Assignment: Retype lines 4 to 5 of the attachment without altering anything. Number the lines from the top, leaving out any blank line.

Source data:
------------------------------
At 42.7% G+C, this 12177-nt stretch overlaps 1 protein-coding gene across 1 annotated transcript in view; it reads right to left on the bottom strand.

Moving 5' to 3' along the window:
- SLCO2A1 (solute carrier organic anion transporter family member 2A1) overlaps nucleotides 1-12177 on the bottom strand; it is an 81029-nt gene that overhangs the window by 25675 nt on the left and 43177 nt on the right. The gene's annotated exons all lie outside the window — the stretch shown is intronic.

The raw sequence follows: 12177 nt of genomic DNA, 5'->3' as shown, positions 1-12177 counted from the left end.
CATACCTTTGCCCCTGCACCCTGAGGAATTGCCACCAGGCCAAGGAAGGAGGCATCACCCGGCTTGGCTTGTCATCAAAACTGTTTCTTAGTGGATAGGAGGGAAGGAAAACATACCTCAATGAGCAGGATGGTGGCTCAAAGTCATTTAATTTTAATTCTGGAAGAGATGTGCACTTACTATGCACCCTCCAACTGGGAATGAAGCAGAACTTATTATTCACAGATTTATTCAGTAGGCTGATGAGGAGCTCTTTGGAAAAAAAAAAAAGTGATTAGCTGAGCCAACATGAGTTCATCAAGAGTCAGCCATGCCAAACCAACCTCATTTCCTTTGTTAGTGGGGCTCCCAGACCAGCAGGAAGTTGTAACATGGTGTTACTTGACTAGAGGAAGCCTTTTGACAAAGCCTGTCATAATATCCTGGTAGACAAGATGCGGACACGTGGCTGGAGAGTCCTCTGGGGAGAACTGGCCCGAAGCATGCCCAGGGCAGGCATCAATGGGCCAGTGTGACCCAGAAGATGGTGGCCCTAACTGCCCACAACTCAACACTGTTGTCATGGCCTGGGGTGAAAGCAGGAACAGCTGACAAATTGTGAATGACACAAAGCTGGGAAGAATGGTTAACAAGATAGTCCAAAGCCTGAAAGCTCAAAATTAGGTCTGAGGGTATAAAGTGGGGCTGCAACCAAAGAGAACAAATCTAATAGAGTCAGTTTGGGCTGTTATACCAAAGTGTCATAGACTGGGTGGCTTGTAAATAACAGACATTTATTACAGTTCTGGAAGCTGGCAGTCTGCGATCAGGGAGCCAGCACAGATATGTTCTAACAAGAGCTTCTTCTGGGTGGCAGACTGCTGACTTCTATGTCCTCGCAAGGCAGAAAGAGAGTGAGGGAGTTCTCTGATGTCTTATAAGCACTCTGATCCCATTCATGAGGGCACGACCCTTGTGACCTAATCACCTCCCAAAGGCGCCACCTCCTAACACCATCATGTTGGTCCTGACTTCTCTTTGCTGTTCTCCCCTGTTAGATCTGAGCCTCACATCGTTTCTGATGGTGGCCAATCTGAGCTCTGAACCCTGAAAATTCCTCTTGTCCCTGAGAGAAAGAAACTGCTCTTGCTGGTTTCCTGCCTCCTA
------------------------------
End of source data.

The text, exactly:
The raw sequence follows: 12177 nt of genomic DNA, 5'->3' as shown, positions 1-12177 counted from the left end.
CATACCTTTGCCCCTGCACCCTGAGGAATTGCCACCAGGCCAAGGAAGGAGGCATCACCCGGCTTGGCTTGTCATCAAAACTGTTTCTTAGTGGATAGGAGGGAAGGAAAACATACCTCAATGAGCAGGATGGTGGCTCAAAGTCATTTAATTTTAATTCTGGAAGAGATGTGCACTTACTATGCACCCTCCAACTGGGAATGAAGCAGAACTTATTATTCACAGATTTATTCAGTAGGCTGATGAGGAGCTCTTTGGAAAAAAAAAAAAGTGATTAGCTGAGCCAACATGAGTTCATCAAGAGTCAGCCATGCCAAACCAACCTCATTTCCTTTGTTAGTGGGGCTCCCAGACCAGCAGGAAGTTGTAACATGGTGTTACTTGACTAGAGGAAGCCTTTTGACAAAGCCTGTCATAATATCCTGGTAGACAAGATGCGGACACGTGGCTGGAGAGTCCTCTGGGGAGAACTGGCCCGAAGCATGCCCAGGGCAGGCATCAATGGGCCAGTGTGACCCAGAAGATGGTGGCCCTAACTGCCCACAACTCAACACTGTTGTCATGGCCTGGGGTGAAAGCAGGAACAGCTGACAAATTGTGAATGACACAAAGCTGGGAAGAATGGTTAACAAGATAGTCCAAAGCCTGAAAGCTCAAAATTAGGTCTGAGGGTATAAAGTGGGGCTGCAACCAAAGAGAACAAATCTAATAGAGTCAGTTTGGGCTGTTATACCAAAGTGTCATAGACTGGGTGGCTTGTAAATAACAGACATTTATTACAGTTCTGGAAGCTGGCAGTCTGCGATCAGGGAGCCAGCACAGATATGTTCTAACAAGAGCTTCTTCTGGGTGGCAGACTGCTGACTTCTATGTCCTCGCAAGGCAGAAAGAGAGTGAGGGAGTTCTCTGATGTCTTATAAGCACTCTGATCCCATTCATGAGGGCACGACCCTTGTGACCTAATCACCTCCCAAAGGCGCCACCTCCTAACACCATCATGTTGGTCCTGACTTCTCTTTGCTGTTCTCCCCTGTTAGATCTGAGCCTCACATCGTTTCTGATGGTGGCCAATCTGAGCTCTGAACCCTGAAAATTCCTCTTGTCCCTGAGAGAAAGAAACTGCTCTTGCTGGTTTCCTGCCTCCTA